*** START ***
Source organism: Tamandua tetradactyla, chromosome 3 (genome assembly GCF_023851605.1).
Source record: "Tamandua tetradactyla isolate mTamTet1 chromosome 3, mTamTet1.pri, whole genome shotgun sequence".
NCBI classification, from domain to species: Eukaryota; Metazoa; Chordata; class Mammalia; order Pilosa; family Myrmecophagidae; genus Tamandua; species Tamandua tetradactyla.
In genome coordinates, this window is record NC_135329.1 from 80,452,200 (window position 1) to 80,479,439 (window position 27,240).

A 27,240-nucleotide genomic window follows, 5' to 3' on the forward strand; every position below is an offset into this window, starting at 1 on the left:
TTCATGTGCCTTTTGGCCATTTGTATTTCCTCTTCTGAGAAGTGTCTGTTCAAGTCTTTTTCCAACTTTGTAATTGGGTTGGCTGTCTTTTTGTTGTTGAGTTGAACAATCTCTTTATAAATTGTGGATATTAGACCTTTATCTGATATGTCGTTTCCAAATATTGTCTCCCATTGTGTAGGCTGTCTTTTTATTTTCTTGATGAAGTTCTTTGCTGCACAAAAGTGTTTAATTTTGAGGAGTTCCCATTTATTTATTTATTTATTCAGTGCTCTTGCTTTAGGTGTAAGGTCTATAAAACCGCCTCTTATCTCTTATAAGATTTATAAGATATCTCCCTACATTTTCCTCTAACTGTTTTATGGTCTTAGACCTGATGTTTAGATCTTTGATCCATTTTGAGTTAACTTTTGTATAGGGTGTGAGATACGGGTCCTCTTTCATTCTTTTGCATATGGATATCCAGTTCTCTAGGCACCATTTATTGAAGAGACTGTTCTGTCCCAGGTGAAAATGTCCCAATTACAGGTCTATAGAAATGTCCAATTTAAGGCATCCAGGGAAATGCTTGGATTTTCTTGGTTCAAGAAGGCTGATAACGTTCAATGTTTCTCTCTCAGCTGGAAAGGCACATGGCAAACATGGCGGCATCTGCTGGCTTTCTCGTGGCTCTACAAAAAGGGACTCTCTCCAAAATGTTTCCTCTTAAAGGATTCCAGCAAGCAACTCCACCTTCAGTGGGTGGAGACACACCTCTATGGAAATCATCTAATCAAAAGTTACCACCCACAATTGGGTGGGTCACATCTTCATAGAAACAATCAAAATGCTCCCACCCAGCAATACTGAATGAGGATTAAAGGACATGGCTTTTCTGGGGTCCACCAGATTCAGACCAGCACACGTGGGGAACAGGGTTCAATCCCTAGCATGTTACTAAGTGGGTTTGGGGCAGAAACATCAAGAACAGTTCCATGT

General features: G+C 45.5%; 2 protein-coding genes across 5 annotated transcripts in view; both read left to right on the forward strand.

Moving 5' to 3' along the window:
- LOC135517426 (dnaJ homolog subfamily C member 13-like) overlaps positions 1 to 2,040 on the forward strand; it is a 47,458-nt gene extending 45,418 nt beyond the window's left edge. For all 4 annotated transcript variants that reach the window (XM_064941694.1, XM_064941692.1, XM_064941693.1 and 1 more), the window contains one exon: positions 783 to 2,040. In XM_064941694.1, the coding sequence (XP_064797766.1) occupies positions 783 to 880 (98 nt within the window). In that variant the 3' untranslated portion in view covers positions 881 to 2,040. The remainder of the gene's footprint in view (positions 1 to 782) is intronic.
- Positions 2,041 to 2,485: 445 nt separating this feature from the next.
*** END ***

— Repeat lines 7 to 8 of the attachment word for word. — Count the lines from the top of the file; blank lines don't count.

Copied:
General features: G+C 45.5%; 2 protein-coding genes across 5 annotated transcripts in view; both read left to right on the forward strand.

Moving 5' to 3' along the window: